As the demand for free legal advice soars, a pro bono charity has highlighted the significant impact solicitors can make to clients’ health and family relationships.
LawWorks’ annual clinics report states that the network responded to more than 53,000 enquiries between April 2015 and March this year – a 24% increase on the previous year.
Worryingly, more than seven in 10 saw a rise in the number of clients in ‘crisis’ or ‘distress’.
At the pre-advice stage, 82% of clients felt stressed because of their legal problem, 77% felt worried, and 62% were upset. Over half felt anxious, depressed, angry or confused.
Other feelings identified by 7% of respondents included feeling suicidal, humiliated and degraded.
More than three-quarters of clients felt their legal problem had affected their mental or physical health.
Eight in 10 felt their legal problem was affecting their family or personal relationships. Nearly a quarter said their legal problem was either affecting behaviour problems in their children or resulting in increased arguments with them.
Describing their employment woes, one respondent told the report: ‘Psychologically hard to go and be in work. Had heart palpitations and sometimes feel even physically sick before going into work.’
Some clients reported being unable to eat, sleep, losing weight, and having headaches or memory loss. One client said: ‘Not eating properly – sleep – mistakes driving on the road.’
Showing the marked difference legal advice can make, eight in 10 felt less stressed after receiving help.
One client told the report: ‘If you know what your rights are, that’s it, you are empowered. Nobody can take that knowledge away from me once I know it.’
Another said: ‘Mentally I am in a far better position. The solicitor has helped take a lot of the stress away. It has helped me set aside the issues, the cause of my worry. Previously I couldn’t sleep. The guidance helped me to relax… I have been able to crack on with my work rather than thinking of it all the time.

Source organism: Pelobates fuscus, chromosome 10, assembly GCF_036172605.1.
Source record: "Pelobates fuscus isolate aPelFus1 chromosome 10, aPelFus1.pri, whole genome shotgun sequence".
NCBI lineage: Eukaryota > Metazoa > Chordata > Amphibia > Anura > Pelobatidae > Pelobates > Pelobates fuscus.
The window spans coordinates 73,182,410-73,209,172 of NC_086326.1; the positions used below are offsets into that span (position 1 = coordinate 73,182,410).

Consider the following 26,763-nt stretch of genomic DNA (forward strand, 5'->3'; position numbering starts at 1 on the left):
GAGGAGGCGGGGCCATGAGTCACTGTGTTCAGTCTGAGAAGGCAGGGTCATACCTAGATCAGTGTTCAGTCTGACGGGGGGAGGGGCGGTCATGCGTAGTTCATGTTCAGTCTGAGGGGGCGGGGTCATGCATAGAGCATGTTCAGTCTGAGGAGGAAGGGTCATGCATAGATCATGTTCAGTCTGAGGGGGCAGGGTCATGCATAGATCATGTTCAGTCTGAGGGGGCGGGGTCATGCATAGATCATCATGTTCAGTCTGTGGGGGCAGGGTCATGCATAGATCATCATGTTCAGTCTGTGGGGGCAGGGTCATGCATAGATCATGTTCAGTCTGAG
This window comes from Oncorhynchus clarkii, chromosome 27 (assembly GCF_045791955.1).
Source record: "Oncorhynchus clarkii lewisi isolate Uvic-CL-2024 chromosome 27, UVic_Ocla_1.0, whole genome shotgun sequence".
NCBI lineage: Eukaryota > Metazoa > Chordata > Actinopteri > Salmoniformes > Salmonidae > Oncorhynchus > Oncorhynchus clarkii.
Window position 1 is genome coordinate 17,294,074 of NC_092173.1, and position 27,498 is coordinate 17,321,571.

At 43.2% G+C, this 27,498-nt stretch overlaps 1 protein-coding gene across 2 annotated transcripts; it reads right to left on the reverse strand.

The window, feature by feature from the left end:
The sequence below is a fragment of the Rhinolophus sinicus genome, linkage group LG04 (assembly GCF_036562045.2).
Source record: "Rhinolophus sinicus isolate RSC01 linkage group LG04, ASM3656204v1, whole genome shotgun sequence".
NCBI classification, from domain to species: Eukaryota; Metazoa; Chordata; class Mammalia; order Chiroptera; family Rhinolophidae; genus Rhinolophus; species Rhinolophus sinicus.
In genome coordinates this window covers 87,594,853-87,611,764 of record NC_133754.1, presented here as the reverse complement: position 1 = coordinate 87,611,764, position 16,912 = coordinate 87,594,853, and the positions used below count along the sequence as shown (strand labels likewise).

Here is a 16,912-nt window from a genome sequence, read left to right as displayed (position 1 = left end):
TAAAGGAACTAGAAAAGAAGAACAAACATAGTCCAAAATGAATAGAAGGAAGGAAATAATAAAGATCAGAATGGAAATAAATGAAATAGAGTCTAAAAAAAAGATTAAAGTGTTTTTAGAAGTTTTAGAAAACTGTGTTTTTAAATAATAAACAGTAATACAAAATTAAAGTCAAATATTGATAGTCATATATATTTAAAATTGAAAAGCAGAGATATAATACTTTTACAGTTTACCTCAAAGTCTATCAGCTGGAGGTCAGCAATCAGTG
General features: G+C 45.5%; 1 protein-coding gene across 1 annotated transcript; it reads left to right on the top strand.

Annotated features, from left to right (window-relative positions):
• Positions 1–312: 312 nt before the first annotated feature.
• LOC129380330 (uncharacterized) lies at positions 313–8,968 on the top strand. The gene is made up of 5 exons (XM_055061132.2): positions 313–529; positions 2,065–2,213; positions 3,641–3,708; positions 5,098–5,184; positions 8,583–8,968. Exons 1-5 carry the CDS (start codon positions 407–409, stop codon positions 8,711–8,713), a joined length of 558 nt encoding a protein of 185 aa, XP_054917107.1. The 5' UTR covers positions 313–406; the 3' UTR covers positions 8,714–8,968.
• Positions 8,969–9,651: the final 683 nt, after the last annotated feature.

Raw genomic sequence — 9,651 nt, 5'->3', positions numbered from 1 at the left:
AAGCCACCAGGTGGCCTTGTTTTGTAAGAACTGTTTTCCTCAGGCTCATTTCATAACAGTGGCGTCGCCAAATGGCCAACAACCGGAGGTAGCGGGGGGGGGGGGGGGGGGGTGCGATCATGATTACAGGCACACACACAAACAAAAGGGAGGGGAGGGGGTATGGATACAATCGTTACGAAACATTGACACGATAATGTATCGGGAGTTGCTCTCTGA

‘As a result, I have a better relationship with my partner and my kids. At times it has felt like a bereavement. The solicitor has helped me to move on. The case is no longer dominating my life.’
Other findings in the report include family law overtaking employment and housing as the most common advice area and a ‘notable’ growth in asylum and immigration advice.
Solicitors and trainee solicitors made up 92% of lawyer-volunteers.
Despite 39 new clinics joining the now 223-strong network, the charity noted a 16% decrease in the amount of debt advice being given, and a 2% drop in consumer and contract advice.
The report states: ‘This can be seen against a backdrop where changes to the licensing of consumer credit activities in 2014 (when regulation moved from the Office of Fair Trading to the Financial Conduct Authority) resulted in a number of clinics being forced to close debt advice services.
‘This is an issue LawWorks continues to raise with policymakers, and these latest figures provide further evidence of the impact that the regulatory changes have had on the provision on pro bono debt advice.’